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We must live as global-minded Christians who are active on a local level. This blog is a conversation to equip and challenge you to live glocally.

One Year Of Blogging: What I've Learned Along The Way

One Year Of Blogging: What I've Learned Along The Way

It was the end of 2015 and I was looking over the last 12 months and dreaming about what the next 12 could hold for my life. 

And in the midst of planning and dreaming about 2016, I landed on one big and audacious goal (at least for me) I wanted to finally tackle. 

And, as you can probably guess from this post's title, that goal was starting a blog

So after a month of research and planning, I launched this blog in February 2016 and entered into a new journey of writing.

I love writing. 

I love reading the writings of others (like all of these books) and I've always loved writing personally as well. From poems to magazine articles, I've been practicing the art of writing for several years. 

And this blog has been a big step for me in learning my "writing voice" and developing my writing skills. 

For me, it has been really exciting year of learning about writing, websites, and blogs - and also realizing just how much I have yet to learn!

As I look back over the last 12 months, there are several lessons I have learned along the way and I want to share six of them with you. 

Here's what I've learned from my (first) year of blogging: 

  1. Writing schedules are important. Things don't just accidentally get written. It takes planning, effort, and intention. Block off a regular time (the longer the better) to work on writing blog posts. And I've found this important because half of the posts I write never get published because I don't like the end product. So a consistent time to get the "bad posts" out of me is also helpful. If you don't schedule a regular time to write every day (or at least several times a week), it's very easy to not post on your blog regularly. And that leads into the next point...
  2. Post regularly. No matter how often you decide to post - post regularly. You want people to know when to expect new posts and material from you! So whether it's once a week (which I'm currently doing) or once a day, commit to a consistent schedule of blog posts. Be consistent.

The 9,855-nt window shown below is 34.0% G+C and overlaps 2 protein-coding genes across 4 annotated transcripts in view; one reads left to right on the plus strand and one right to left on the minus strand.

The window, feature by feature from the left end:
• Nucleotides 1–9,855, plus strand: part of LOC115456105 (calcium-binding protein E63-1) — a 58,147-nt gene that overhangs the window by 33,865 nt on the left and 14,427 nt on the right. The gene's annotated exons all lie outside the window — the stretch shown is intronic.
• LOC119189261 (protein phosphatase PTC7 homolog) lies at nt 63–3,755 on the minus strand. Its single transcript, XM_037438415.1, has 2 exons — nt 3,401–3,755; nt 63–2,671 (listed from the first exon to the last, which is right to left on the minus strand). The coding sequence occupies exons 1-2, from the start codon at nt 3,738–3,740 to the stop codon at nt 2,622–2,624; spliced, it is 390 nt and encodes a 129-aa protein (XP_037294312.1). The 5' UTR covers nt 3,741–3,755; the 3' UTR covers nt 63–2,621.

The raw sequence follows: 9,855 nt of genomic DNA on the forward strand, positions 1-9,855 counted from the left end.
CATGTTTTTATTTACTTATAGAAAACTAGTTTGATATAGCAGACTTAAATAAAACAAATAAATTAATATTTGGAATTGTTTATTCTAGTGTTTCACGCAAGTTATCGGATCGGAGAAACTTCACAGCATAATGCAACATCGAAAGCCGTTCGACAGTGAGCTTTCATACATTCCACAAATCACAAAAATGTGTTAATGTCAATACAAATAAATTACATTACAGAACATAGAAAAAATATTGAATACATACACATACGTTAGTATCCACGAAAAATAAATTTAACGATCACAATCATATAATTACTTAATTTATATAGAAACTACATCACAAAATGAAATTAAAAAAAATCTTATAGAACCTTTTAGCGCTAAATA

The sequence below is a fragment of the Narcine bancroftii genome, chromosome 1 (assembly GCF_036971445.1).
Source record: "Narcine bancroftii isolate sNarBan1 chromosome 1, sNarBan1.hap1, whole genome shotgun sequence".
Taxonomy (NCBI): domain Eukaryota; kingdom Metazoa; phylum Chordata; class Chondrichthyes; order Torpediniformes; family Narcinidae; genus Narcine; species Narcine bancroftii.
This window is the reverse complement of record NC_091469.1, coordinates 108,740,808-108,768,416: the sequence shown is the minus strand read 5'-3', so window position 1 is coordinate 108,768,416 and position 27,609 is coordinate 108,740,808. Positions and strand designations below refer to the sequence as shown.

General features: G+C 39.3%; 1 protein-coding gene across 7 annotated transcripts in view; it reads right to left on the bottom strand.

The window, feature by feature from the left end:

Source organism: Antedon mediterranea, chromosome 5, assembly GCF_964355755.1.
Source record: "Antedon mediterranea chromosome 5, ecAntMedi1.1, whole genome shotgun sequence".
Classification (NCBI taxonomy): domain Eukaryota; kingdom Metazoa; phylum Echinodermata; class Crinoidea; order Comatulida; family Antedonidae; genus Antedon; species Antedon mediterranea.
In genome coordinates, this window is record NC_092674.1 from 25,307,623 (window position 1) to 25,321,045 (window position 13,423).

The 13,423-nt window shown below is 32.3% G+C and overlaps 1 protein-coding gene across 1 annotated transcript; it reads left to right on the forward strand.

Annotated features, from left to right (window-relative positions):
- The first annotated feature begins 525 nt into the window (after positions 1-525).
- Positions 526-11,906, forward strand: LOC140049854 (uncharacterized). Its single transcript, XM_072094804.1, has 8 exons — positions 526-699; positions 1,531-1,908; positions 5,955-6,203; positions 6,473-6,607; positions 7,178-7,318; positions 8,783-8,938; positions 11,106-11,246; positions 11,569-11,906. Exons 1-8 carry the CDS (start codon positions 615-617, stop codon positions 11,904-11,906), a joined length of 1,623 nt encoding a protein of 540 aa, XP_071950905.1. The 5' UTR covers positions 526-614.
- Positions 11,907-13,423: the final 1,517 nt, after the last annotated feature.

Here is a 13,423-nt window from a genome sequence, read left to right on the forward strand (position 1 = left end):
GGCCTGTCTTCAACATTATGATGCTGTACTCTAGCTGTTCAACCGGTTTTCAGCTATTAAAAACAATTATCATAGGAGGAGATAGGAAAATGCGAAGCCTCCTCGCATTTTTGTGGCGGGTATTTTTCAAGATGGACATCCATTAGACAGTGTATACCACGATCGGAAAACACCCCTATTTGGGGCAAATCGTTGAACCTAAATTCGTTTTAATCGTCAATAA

3. Find your niche. Decide what you want to write about. The more specific you are, the more loyal of a reader base you will be able to develop. If you write some posts on running and some on politics and some on technology, it will be harder to create a consistent following of readers. Narrow down what 'genre' you would like to talk about and focus on that. 
  4. Decide what your writing voice is. Are you writing as an expert? Or as a learner? What you decide to write on will dictate what type of writing voice you decide to use. You can either write as someone who is very knowledgeable on a subject (ex. an Olympian blogging on workout tips and routines) or as someone who is learning about a subject (ex. me writing this blog post about what I'm learning about blogging). But, like the 2nd point, be consistent. Decide your voice and stick to it. 
  5. Keep reading and learning. This point is pretty simple: the more you write, the more you need to learn. To write well, you need to read good writing. And to be able to consistently discuss a subject, you need to continue to read as well. And you don't need to just focus learning more about your 'niche' but also learning about other areas as well. My love of reading historical biographies often impacts my blog post content, as well as my everyday conversations. 
  6. Be relevant. When you write a blog, you readers want the content to apply to their lives. If they don't see it as relevant and applicable, they won't keep reading you blog posts. So make sure you keep your content up-to-date and actionable. (I've found numbered lists and bullet points to help with this.)

Those are six of the most important lessons I have learned over the first 12 months in this blogging journey. 

If you blog (or love reading other's blogs), what are other lessons you think should be added to this list? Comment below with your thoughts. 

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